More Musings takes a break from NCAA Tournament analysis with more spring football musings for Monday afternoon: What Irish fans know, think they know, and hope to be true entering spring ball.

Click here for Part I

Click here for Part II and

What Irish Fans (Reasonably) Know

No's 1 through 8 (linked above) included discussion points regarding Manti Te'o and Tyler Eifert, Zack Martin, Cierre Wood, Notre Dame's defense vs. average/solid offenses, Aaron Lynch, Stephon Tuitt, George Atkinson, and the defensive line as Notre Dame's best unit entering the spring.

  1. More than one quarterback will play: Not since his early Central Michigan days has Brian Kelly enjoyed the services of a single starting quarterback over the course of a season. With questions regarding recent starter Tommy Rees, a relatively open competition, injuries commonplace in the read-option spread attack, and at least two young prospects in need of game time evaluation – and playing time to keep their interests under the Dome – it's a near certainty that Irish fans will again compare and contrast signal-callers in 2012.

  2. We don't know much: Where are the known quantities? Starters at MLB, TE, RB, LT, LG, C, DE, NG, DE, (backup/rotation DL), WLB, and both safety spots are relatively set. Among that group, at least one safety has ample room for improvement, so too do both WLB competitors while one DE (Stephon Tuitt) is coming off a shortened season, another (Kapron Lewis-Moore) suffered a season-ending injury.

    Notre Dame's redshirt-sophomore, sophomore, and redshirt-freshman ranks must greatly impact the 2012 campaign.

What Irish Fans Think They Know

Parts 1 and 2 discussed the importance of Jamoris Slaughter, the kicking situation, a solid pair at left guard/center, the likelihood of at least one freshman starter, a great chance to begin 2-0, Louis Nix, and the inexperienced cornerbacks built in crutch: the front seven.

  1. The end of one season has no affect on the beginning of the next: Kelly and the Irish ended 2010 on an all-time high, at least for a team that lost five games along the way. They ended 2011 with a noticeable thud: two losses and the last "impressive" win occurring in mid September. The key to 2012, however, is that none of this matters.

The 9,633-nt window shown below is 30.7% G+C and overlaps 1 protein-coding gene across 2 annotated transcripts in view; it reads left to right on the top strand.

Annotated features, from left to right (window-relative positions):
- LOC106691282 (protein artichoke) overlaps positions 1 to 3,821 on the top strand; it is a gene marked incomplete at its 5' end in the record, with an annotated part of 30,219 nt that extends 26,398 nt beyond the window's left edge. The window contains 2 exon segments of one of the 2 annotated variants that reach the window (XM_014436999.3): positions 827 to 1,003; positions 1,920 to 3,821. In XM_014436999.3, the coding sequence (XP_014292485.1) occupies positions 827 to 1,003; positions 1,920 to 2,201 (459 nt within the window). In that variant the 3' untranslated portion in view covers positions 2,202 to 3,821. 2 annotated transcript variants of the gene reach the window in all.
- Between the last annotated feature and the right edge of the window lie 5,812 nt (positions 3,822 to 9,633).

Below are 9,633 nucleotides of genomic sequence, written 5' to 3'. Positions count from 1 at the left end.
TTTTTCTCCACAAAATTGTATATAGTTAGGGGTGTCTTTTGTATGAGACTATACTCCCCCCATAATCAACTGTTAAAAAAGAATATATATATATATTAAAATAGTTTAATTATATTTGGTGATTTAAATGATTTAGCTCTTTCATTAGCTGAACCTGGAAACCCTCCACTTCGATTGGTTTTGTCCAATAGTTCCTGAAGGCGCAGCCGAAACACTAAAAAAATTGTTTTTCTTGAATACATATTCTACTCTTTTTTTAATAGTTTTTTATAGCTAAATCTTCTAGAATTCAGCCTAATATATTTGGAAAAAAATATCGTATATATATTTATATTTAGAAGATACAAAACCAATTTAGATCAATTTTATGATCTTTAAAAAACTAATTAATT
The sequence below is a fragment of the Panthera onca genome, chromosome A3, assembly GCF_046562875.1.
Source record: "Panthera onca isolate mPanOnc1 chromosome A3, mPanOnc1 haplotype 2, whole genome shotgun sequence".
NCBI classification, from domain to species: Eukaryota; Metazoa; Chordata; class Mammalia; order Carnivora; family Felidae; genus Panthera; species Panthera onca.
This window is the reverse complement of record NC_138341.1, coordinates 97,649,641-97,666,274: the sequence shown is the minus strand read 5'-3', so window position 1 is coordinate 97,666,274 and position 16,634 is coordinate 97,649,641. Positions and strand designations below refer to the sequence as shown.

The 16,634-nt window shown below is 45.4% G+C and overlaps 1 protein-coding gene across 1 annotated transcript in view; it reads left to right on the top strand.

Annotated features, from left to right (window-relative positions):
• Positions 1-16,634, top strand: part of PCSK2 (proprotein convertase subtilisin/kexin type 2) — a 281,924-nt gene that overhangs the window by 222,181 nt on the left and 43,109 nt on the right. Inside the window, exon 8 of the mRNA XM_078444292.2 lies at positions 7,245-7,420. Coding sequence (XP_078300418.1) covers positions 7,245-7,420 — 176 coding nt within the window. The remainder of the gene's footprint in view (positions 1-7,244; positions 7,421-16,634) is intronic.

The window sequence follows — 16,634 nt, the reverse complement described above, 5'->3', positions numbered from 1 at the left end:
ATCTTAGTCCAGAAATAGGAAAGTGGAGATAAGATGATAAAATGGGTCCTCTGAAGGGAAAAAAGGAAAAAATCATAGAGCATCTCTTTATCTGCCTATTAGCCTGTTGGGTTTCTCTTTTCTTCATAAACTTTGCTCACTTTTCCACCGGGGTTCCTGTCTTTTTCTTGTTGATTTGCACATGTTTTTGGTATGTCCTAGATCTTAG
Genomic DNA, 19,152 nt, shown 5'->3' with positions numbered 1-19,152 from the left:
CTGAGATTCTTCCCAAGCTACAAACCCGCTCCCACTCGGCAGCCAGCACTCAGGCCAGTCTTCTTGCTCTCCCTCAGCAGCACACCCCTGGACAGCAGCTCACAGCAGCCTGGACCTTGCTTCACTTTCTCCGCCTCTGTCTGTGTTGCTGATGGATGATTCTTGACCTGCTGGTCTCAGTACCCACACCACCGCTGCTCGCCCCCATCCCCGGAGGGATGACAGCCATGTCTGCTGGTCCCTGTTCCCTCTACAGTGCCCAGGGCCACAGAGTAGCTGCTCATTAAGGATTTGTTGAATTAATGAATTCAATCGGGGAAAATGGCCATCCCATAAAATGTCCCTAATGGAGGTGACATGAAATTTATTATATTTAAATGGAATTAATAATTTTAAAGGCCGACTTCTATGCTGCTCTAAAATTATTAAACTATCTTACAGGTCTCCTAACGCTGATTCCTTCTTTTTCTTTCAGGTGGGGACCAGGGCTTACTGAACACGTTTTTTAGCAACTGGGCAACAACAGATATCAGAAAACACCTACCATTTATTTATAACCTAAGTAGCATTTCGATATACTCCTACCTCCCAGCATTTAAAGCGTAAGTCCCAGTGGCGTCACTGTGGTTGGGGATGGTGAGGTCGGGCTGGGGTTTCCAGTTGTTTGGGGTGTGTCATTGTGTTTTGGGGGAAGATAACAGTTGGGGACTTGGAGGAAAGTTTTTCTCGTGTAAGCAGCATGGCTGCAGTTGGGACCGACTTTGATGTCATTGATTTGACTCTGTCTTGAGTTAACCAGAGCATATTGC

The Irish looked great, and most important, sound, to end 2010 but were a train wreck early in 2011. Conversely, Notre Dame's last national title team of 1988 lost its last three in 1987, each in more convincing fashion than the last.

    Attitude and confidence play a major role in college football. Both change week-to-week for most.

  2. Toma and T.J. are ready for bigger roles: The pair combined for 16 starts (Jones 12), 57 receptions, 573 yards and four touchdowns last fall. The latter, Jones, has caught three touchdown passes in both of his first two seasons but none after Game 5 in either. Robby Toma has yet to catch a pass prior to Game 4 in any of his three seasons as a contributor. Both are expected to provide a chain-moving presence with increased aptitude after the catch.

  3. Ishaq Williams could start as a sophomore...and prove invaluable: Banking on a 19-year-old, relatively unseasoned defender to morph into a viable starter is a dangerous proposition, regardless of his potential and ranking out of high school. Williams seems to have all the physical tools but readily admits his weakness was "learning to play hard."

    We'll see if playing hard (and thus, disciplined) is a learned trait somewhere near Navy's 10th option play in early September…during Purdue's first 3rd and long, and when Denard Robinson comes to town, etc., etc.

    The Irish could use his athleticism, both on the perimeter in space and coming off the edge of the pocket.

What Irish Fans Hope to be True

Offensive line depth, Theo Riddick, and the QB Conundrum (turnovers) led off this less-than-appealing category, which continues below.

  1. Chuck Martin will improve the offense in 2012 as he did the defensive backfield in 2010: The truth is, Irish fans have no idea how well former offensive coordinator Charley Molnar and Brian Kelly meshed. They do, however, remember Chuck Martin turned one of the least impressive pass defenses in program history into a solid, disciplined, stingy unit in his first season coaching the position in South Bend (2010).

    That secondary fell from grace last fall, and Martin moved to the critical OC role for 2012. In the opinion of, Martin is a top notch football coach, one that has been well-versed on both sides of scrimmage for the better part of 25 years (including his playing days). But 18 years of waiting has turned Irish fans into skeptics and the former Grand Valley State head coach definitely has something to prove this fall and beyond.

  2. Matthias Farley is a diamond in the rough: We'll touch on the team's other returning veteran receivers in later editions of these musings, but Farley's speed, quickness, and overall athleticism (plus ball skills) in the slot rank as a potential difference-maker on a unit bereft of that known quantity at present.

    QB Everett Golson was the Offensive Scout Team Player of the Year. Farley was the runner-up. Irish fans would like to see why as soon as possible.

Wednesday Morning: More musings as the countdown to spring hits seven days… Top Stories